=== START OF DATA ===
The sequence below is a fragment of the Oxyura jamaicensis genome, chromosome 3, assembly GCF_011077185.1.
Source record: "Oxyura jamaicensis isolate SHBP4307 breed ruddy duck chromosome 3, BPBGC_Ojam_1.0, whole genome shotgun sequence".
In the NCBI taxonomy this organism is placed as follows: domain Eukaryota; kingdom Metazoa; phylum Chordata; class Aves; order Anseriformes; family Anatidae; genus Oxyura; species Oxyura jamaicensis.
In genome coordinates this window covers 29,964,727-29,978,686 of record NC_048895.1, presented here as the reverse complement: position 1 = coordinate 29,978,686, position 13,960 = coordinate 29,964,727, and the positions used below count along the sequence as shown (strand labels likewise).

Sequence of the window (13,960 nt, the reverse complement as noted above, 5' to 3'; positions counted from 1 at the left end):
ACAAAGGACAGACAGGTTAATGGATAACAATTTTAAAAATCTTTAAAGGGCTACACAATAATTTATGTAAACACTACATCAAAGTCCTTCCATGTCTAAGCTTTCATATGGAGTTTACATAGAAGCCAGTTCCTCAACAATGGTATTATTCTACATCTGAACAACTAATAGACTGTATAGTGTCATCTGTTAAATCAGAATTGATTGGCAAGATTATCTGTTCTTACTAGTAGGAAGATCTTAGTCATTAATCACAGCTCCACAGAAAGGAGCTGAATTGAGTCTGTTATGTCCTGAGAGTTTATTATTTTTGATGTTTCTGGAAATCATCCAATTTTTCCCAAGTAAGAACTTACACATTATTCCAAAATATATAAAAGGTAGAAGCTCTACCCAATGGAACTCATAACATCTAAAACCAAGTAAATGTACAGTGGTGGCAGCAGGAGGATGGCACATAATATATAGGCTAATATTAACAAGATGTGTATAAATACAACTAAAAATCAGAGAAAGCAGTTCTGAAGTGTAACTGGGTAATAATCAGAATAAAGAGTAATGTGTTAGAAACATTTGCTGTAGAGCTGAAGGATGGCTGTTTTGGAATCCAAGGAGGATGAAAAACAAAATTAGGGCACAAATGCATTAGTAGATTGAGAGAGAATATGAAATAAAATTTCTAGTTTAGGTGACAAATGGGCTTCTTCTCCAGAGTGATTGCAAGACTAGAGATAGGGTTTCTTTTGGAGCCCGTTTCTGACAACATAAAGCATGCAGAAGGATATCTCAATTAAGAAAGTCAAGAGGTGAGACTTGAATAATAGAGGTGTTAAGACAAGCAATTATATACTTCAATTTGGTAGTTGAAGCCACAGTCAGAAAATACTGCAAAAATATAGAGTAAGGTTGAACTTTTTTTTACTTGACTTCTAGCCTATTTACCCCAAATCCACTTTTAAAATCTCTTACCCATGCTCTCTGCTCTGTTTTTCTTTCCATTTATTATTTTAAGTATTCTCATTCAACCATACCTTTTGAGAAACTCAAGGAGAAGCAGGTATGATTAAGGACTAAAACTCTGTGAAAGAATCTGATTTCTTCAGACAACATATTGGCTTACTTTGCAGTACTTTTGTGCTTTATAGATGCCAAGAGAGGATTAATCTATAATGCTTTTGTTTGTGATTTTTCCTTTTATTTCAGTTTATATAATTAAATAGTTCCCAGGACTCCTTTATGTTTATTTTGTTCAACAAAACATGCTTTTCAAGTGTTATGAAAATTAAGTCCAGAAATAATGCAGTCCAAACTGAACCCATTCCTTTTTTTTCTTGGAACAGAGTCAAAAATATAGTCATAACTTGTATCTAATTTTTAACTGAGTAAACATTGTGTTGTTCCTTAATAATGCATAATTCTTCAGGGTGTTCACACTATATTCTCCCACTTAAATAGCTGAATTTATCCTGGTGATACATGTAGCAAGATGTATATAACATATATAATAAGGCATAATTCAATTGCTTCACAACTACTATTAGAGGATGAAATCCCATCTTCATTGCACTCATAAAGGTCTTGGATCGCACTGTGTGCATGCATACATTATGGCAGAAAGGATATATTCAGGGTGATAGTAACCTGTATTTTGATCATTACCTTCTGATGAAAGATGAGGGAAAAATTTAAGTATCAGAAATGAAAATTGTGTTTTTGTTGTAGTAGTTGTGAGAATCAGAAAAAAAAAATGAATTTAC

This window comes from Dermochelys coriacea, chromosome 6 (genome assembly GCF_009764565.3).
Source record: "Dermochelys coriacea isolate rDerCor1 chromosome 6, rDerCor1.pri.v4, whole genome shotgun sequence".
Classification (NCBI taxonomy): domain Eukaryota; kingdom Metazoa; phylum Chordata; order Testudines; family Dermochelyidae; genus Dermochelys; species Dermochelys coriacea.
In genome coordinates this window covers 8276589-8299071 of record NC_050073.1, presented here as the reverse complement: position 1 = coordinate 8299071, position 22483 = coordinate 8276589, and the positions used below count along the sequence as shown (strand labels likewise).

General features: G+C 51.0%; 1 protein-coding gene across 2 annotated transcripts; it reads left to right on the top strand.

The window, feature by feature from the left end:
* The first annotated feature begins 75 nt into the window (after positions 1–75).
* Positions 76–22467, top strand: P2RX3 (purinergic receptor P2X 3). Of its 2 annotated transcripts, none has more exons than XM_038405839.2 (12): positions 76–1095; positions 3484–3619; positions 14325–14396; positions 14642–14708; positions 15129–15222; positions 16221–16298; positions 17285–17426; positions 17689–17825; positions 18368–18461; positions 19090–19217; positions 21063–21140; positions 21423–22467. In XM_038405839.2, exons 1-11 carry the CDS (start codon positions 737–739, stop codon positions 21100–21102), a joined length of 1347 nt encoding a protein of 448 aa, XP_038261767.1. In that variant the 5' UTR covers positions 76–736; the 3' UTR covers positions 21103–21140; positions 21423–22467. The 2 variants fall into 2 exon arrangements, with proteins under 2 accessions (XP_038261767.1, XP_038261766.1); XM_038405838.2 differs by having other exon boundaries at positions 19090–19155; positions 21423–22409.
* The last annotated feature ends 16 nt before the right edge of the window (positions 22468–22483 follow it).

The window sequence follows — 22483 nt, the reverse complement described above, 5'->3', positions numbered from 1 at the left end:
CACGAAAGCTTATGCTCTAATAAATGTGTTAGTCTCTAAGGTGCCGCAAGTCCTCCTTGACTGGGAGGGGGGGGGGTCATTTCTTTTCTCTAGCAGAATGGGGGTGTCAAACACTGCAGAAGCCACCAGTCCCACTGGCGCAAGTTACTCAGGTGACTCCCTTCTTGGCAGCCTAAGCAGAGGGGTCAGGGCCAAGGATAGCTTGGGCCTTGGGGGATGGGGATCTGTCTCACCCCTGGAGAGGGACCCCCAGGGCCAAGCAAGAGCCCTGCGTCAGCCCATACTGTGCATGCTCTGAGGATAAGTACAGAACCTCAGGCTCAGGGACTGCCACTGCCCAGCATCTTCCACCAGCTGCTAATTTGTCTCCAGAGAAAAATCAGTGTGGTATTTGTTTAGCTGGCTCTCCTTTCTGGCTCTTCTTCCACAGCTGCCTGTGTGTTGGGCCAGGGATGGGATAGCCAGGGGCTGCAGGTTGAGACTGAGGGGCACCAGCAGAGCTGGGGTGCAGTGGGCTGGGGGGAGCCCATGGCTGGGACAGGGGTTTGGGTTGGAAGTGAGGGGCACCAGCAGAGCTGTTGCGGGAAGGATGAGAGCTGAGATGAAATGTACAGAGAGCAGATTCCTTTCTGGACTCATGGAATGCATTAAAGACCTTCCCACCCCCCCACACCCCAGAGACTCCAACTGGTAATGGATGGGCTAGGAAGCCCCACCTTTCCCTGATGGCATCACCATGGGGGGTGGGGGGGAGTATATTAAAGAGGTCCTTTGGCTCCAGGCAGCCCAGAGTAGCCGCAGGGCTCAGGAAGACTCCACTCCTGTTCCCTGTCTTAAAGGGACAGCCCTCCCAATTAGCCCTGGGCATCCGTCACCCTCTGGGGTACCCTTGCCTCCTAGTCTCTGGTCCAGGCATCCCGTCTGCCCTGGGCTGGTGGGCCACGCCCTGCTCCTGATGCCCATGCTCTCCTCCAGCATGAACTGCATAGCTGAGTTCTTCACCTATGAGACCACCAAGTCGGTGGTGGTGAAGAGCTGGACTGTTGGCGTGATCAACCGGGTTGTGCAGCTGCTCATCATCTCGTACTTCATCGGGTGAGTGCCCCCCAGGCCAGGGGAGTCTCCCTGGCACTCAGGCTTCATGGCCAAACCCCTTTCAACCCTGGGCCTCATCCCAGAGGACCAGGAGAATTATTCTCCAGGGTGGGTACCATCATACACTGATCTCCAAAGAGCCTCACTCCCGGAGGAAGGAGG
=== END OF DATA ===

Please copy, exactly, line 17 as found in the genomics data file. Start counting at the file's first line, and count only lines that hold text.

CACGAAAGCTTATGCTCTAATAAATGTGTTAGTCTCTAAGGTGCCGCAAGTCCTCCTTGACTGGGAGGGGGGGGGGTCATTTCTTTTCTCTAGCAGAATGGGGGTGTCAAACACTGCAGAAGCCACCAGTCCCACTGGCGCAAGTTACTCAGGTGACTCCCTTCTTGGCAGCCTAAGCAGAGGGGTCAGGGCCAAGGATAGCTTGGGCCTTGGGGGATGGGGATCTGTCTCACCCCTGGAGAGGGACCCCCAGGGCCAAGCAAGAGCCCTGCGTCAGCCCATACTGTGCATGCTCTGAGGATAAGTACAGAACCTCAGGCTCAGGGACTGCCACTGCCCAGCATCTTCCACCAGCTGCTAATTTGTCTCCAGAGAAAAATCAGTGTGGTATTTGTTTAGCTGGCTCTCCTTTCTGGCTCTTCTTCCACAGCTGCCTGTGTGTTGGGCCAGGGATGGGATAGCCAGGGGCTGCAGGTTGAGACTGAGGGGCACCAGCAGAGCTGGGGTGCAGTGGGCTGGGGGGAGCCCATGGCTGGGACAGGGGTTTGGGTTGGAAGTGAGGGGCACCAGCAGAGCTGTTGCGGGAAGGATGAGAGCTGAGATGAAATGTACAGAGAGCAGATTCCTTTCTGGACTCATGGAATGCATTAAAGACCTTCCCACCCCCCCACACCCCAGAGACTCCAACTGGTAATGGATGGGCTAGGAAGCCCCACCTTTCCCTGATGGCATCACCATGGGGGGTGGGGGGGAGTATATTAAAGAGGTCCTTTGGCTCCAGGCAGCCCAGAGTAGCCGCAGGGCTCAGGAAGACTCCACTCCTGTTCCCTGTCTTAAAGGGACAGCCCTCCCAATTAGCCCTGGGCATCCGTCACCCTCTGGGGTACCCTTGCCTCCTAGTCTCTGGTCCAGGCATCCCGTCTGCCCTGGGCTGGTGGGCCACGCCCTGCTCCTGATGCCCATGCTCTCCTCCAGCATGAACTGCATAGCTGAGTTCTTCACCTATGAGACCACCAAGTCGGTGGTGGTGAAGAGCTGGACTGTTGGCGTGATCAACCGGGTTGTGCAGCTGCTCATCATCTCGTACTTCATCGGGTGAGTGCCCCCCAGGCCAGGGGAGTCTCCCTGGCACTCAGGCTTCATGGCCAAACCCCTTTCAACCCTGGGCCTCATCCCAGAGGACCAGGAGAATTATTCTCCAGGGTGGGTACCATCATACACTGATCTCCAAAGAGCCTCACTCCCGGAGGAAGGAGG